Normally I’d discount Twitter as a practically useless service which was made for self important dicks (hence it’s surprising that I never bothered to use it too much before hand!) but in this case it actually did have a purpose. I gleaned more information from Twitter than I did from the media outlets, or at least I got it before the media did. The media eventually caught on and ended up watching their own Facebook page and the Twitter hashtag #qldfloods for pictures and news. Some people didn’t have access to a TV or a computer, namely because power was cut to several suburbs because of the flooding, but the mobile networks mostly stayed intact (except Vodafone, big surprise!) and so they could access services like Twitter and look for information about what was going on, especially since it’s reasonably low bandwidth unlike the media-heavy Courier Mail site.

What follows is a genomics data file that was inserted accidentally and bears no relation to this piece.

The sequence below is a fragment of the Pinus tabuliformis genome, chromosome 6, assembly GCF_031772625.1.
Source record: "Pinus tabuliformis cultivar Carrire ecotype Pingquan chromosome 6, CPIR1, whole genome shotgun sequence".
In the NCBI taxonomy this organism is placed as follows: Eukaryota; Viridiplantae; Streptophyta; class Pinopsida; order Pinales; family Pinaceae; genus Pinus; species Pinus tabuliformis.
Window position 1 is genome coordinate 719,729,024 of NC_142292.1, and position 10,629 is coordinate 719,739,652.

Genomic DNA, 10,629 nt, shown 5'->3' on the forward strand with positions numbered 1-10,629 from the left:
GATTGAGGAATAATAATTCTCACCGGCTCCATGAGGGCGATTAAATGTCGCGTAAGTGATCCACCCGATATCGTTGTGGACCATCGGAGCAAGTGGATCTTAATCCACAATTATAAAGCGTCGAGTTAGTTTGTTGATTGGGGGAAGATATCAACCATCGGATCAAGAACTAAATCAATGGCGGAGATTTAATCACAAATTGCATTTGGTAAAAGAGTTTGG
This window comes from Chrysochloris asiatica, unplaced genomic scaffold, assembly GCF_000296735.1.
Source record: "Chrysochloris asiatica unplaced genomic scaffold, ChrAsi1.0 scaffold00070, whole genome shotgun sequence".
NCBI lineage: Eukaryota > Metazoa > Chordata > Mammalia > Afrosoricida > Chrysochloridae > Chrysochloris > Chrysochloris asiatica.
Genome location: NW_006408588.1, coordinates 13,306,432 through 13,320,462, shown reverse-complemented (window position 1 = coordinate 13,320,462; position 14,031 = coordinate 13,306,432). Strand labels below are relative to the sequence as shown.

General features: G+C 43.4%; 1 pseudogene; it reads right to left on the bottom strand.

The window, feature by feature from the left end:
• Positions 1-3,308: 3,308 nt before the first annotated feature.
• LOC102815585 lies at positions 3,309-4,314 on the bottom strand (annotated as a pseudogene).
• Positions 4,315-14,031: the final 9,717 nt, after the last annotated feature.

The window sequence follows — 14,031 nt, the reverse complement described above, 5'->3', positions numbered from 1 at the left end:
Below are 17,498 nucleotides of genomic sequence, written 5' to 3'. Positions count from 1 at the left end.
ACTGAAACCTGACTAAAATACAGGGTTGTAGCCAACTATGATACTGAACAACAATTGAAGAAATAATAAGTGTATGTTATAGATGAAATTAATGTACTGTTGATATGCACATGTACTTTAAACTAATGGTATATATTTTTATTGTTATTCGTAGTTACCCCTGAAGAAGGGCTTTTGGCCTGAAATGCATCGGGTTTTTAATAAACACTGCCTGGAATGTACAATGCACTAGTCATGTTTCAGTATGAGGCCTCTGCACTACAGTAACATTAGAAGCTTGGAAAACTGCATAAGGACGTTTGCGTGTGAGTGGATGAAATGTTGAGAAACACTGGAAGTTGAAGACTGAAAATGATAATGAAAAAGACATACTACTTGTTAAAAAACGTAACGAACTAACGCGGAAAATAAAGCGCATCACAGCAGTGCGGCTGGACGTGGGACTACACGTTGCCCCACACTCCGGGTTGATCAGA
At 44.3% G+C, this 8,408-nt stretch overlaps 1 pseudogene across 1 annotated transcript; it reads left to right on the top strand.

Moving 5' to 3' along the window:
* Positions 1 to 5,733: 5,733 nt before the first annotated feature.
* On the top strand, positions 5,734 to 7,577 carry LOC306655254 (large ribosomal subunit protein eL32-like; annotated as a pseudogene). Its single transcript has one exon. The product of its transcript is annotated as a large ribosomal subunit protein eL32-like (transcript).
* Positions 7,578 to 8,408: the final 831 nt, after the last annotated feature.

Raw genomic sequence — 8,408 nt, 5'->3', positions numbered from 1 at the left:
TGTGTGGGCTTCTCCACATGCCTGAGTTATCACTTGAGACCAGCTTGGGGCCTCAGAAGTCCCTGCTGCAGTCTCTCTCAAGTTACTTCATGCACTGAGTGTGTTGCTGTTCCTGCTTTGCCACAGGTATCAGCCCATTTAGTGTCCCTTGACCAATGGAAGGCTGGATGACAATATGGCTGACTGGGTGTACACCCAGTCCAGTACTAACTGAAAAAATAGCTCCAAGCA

Brisbane water is SAFE TO DRINK. #qldfloods
Of course there was a lot of bullshit going around as well, lots of false information plus a bunch of pointless shit that had no meaning. But most of it was informative, and most people were interested in propagating useful information, adding new info, or putting out offers of help. Then there was the much less useful #prayforaustralia hashtag, which was described by someone as “a way to feel like you’re doing something while doing nothing.” The nature of Twitter means that bad info can propagate just as much as useful info, and unfortunately every so often debunked info like a crocodile being seen in the Brisbane River had to be soundly crushed by people who were better informed. But despite that, the service was largely informative and useful for everyone.